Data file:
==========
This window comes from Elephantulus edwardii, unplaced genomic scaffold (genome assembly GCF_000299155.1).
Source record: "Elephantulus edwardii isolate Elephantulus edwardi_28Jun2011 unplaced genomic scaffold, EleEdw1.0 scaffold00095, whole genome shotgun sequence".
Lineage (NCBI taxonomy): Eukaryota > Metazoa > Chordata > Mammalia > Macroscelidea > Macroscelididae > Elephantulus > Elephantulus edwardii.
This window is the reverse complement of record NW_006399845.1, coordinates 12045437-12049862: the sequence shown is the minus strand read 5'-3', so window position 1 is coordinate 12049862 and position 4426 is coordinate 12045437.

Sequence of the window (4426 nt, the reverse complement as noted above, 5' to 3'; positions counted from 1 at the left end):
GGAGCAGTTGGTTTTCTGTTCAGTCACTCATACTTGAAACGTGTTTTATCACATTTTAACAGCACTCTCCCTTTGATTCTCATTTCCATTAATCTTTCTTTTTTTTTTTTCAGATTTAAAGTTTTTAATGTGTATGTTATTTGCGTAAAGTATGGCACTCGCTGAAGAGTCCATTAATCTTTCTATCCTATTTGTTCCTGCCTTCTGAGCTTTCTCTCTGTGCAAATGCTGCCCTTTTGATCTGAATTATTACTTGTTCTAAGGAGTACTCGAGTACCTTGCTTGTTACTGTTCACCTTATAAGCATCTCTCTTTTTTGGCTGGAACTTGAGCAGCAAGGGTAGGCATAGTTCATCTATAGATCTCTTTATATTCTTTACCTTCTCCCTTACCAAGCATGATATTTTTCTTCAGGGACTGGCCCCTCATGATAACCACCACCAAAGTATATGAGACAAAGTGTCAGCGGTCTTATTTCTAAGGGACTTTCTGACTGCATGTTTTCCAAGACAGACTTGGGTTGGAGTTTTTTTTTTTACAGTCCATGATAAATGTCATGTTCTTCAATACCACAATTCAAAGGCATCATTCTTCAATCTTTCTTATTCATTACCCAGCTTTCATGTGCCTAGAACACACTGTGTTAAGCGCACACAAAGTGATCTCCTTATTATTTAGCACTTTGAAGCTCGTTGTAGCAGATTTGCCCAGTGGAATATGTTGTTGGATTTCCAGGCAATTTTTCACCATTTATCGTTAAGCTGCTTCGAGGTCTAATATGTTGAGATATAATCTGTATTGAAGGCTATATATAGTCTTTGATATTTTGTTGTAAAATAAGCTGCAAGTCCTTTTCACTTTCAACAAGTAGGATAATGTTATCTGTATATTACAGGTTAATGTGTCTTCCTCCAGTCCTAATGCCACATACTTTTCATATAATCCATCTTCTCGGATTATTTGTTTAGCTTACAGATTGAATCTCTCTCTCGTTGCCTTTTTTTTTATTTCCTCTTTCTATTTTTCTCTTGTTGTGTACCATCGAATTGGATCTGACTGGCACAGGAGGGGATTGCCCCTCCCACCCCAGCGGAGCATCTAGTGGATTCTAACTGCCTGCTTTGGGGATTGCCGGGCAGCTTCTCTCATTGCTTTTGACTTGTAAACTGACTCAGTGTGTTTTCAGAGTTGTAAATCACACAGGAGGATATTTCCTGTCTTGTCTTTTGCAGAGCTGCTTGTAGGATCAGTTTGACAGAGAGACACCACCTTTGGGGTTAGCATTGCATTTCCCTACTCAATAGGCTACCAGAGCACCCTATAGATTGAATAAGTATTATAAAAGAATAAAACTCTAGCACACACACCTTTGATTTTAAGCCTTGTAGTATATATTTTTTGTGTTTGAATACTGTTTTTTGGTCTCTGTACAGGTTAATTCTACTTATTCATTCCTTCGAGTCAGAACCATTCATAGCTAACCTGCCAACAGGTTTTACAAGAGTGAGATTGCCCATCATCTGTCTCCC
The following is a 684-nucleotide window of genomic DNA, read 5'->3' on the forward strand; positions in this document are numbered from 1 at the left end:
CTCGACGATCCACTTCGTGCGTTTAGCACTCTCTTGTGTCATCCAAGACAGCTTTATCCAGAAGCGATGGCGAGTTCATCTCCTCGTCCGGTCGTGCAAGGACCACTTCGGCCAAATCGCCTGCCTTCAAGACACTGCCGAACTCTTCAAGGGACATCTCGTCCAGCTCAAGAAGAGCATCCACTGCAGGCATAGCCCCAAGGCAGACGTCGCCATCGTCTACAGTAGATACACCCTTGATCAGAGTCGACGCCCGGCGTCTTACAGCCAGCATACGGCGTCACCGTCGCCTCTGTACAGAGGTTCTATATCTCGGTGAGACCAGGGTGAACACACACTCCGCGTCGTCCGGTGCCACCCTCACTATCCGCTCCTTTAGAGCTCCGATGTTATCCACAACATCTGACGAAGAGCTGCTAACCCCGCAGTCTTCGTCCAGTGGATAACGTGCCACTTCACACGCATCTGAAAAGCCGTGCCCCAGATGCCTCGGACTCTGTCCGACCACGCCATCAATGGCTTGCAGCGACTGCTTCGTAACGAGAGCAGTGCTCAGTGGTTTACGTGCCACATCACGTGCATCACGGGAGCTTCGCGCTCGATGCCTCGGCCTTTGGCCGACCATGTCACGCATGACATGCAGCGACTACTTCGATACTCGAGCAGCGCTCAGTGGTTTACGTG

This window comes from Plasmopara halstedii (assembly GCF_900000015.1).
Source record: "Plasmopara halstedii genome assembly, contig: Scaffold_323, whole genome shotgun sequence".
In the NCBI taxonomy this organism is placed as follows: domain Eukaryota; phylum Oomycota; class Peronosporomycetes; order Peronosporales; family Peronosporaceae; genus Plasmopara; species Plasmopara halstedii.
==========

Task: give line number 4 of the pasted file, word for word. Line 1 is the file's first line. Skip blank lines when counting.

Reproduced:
This window is the reverse complement of record NW_006399845.1, coordinates 12045437-12049862: the sequence shown is the minus strand read 5'-3', so window position 1 is coordinate 12049862 and position 4426 is coordinate 12045437.